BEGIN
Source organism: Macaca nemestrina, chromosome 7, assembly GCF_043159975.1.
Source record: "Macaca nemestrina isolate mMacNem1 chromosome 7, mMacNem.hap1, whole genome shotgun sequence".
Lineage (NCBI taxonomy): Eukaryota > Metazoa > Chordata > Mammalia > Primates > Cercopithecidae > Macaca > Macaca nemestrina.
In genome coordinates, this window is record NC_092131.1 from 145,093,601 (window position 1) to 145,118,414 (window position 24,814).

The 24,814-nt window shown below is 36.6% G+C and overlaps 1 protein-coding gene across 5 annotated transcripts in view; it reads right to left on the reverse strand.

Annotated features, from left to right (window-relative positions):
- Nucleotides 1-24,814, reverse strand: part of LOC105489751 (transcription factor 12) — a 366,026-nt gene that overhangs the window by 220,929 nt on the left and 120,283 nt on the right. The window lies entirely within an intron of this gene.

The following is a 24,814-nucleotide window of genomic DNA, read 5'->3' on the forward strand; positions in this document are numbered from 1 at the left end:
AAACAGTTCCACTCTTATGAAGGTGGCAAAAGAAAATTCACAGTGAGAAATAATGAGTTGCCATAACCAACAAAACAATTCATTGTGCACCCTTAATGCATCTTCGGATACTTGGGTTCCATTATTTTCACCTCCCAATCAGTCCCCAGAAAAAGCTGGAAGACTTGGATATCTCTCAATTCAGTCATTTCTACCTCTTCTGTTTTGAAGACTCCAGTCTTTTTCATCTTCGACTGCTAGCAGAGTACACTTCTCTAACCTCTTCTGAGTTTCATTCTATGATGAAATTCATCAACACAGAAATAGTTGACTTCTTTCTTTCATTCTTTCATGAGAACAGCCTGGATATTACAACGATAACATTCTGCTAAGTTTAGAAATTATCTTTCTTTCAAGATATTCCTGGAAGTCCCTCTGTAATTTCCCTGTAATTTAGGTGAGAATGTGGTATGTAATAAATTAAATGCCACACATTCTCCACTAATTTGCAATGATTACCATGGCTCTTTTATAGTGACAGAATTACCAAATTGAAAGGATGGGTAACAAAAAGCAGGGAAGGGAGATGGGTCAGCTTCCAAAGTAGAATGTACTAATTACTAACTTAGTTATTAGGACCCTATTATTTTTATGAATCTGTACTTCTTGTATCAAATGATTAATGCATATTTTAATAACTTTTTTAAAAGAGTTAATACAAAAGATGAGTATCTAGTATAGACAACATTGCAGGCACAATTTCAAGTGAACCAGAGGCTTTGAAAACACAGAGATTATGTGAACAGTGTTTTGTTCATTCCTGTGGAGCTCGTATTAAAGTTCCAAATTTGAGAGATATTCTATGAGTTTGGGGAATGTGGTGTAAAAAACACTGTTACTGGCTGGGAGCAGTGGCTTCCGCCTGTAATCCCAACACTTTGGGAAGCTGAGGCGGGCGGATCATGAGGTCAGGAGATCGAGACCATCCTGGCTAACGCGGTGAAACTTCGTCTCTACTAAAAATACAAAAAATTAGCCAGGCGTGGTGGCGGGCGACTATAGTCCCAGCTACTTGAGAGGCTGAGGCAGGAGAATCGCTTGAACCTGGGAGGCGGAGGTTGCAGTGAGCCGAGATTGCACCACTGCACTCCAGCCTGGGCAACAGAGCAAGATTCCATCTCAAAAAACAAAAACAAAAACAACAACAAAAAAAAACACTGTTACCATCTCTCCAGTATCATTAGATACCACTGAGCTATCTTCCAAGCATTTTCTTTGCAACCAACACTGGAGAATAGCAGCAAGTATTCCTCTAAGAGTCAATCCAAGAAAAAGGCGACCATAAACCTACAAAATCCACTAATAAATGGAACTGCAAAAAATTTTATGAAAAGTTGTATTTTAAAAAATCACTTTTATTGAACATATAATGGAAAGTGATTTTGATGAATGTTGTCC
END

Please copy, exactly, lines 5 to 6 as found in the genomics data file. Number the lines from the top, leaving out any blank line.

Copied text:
The 24,814-nt window shown below is 36.6% G+C and overlaps 1 protein-coding gene across 5 annotated transcripts in view; it reads right to left on the reverse strand.

Annotated features, from left to right (window-relative positions):